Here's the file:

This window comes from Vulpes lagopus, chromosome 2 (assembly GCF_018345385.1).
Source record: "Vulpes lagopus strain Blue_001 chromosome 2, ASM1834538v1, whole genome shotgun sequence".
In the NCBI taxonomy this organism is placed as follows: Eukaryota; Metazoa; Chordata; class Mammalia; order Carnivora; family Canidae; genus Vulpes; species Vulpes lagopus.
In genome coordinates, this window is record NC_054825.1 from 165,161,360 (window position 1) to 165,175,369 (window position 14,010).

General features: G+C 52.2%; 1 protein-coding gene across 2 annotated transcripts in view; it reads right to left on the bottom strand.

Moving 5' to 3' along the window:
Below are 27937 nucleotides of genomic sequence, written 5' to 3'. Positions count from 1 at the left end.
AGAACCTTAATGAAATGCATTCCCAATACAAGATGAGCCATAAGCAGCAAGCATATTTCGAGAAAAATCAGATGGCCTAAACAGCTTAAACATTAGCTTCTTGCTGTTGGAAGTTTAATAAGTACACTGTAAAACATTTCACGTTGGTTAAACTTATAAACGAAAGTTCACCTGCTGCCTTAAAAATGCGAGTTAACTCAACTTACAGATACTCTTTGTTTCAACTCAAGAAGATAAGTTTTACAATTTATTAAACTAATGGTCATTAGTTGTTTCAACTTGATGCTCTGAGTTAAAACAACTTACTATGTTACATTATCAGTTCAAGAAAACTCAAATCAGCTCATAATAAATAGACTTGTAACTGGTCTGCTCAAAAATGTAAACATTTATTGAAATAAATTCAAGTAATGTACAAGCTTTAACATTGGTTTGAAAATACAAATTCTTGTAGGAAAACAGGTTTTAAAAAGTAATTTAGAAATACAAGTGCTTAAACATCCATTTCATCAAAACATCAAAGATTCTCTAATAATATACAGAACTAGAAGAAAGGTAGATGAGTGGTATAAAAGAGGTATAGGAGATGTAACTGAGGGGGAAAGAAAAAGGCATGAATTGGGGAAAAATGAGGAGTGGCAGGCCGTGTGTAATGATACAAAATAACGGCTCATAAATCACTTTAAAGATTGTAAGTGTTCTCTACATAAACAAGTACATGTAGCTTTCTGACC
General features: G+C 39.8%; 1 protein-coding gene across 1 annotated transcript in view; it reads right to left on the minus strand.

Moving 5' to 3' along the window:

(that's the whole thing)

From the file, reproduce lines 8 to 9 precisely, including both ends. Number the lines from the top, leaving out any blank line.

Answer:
AGAACCTTAATGAAATGCATTCCCAATACAAGATGAGCCATAAGCAGCAAGCATATTTCGAGAAAAATCAGATGGCCTAAACAGCTTAAACATTAGCTTCTTGCTGTTGGAAGTTTAATAAGTACACTGTAAAACATTTCACGTTGGTTAAACTTATAAACGAAAGTTCACCTGCTGCCTTAAAAATGCGAGTTAACTCAACTTACAGATACTCTTTGTTTCAACTCAAGAAGATAAGTTTTACAATTTATTAAACTAATGGTCATTAGTTGTTTCAACTTGATGCTCTGAGTTAAAACAACTTACTATGTTACATTATCAGTTCAAGAAAACTCAAATCAGCTCATAATAAATAGACTTGTAACTGGTCTGCTCAAAAATGTAAACATTTATTGAAATAAATTCAAGTAATGTACAAGCTTTAACATTGGTTTGAAAATACAAATTCTTGTAGGAAAACAGGTTTTAAAAAGTAATTTAGAAATACAAGTGCTTAAACATCCATTTCATCAAAACATCAAAGATTCTCTAATAATATACAGAACTAGAAGAAAGGTAGATGAGTGGTATAAAAGAGGTATAGGAGATGTAACTGAGGGGGAAAGAAAAAGGCATGAATTGGGGAAAAATGAGGAGTGGCAGGCCGTGTGTAATGATACAAAATAACGGCTCATAAATCACTTTAAAGATTGTAAGTGTTCTCTACATAAACAAGTACATGTAGCTTTCTGACC
General features: G+C 39.8%; 1 protein-coding gene across 1 annotated transcript in view; it reads right to left on the minus strand.